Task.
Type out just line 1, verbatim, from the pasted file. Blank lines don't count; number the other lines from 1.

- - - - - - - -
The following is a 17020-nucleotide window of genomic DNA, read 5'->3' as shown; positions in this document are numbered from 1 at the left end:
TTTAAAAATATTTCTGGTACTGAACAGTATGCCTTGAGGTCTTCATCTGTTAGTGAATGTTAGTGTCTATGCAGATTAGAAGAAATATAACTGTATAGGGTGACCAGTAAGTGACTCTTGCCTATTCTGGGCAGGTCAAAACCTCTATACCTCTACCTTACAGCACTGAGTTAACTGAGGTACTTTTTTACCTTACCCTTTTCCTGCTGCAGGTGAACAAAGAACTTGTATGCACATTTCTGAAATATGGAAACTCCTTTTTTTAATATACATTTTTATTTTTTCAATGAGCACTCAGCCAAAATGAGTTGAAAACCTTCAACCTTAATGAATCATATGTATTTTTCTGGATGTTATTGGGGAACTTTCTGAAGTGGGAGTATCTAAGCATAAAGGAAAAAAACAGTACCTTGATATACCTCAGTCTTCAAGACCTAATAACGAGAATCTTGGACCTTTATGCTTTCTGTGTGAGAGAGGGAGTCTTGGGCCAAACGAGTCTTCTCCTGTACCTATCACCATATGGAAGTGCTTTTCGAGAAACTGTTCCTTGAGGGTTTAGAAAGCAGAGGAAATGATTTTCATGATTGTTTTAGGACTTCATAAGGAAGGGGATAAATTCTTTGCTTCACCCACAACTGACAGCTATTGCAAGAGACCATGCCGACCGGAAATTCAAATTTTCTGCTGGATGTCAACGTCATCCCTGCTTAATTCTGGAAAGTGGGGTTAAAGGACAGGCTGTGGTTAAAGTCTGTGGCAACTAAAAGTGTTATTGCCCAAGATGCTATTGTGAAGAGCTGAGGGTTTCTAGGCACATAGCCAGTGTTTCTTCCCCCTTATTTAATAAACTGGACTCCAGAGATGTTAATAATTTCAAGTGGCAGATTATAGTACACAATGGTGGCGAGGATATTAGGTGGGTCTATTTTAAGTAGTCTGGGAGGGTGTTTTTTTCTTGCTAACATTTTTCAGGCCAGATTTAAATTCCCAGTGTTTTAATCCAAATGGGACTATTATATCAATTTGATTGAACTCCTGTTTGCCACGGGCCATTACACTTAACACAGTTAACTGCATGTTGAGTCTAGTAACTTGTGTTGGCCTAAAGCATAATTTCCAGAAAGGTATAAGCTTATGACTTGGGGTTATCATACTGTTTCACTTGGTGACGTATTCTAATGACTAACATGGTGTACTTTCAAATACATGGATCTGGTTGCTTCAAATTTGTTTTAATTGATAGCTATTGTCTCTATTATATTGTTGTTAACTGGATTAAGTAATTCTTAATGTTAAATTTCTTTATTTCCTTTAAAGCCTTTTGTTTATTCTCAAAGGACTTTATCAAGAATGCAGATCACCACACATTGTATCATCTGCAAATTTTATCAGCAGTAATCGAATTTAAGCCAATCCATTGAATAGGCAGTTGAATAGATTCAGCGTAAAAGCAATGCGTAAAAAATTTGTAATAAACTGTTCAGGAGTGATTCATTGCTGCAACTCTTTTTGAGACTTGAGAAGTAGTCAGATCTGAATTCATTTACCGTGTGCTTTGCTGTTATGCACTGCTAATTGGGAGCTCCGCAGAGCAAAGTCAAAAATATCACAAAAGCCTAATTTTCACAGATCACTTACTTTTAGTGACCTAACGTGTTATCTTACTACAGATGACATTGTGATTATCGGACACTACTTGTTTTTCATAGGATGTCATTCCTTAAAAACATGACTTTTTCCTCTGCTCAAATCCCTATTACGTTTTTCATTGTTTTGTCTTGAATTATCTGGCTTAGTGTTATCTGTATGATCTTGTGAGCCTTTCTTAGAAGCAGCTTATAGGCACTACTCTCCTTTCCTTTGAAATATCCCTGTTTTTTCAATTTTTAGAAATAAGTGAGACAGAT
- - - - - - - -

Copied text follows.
The following is a 17020-nucleotide window of genomic DNA, read 5'->3' as shown; positions in this document are numbered from 1 at the left end: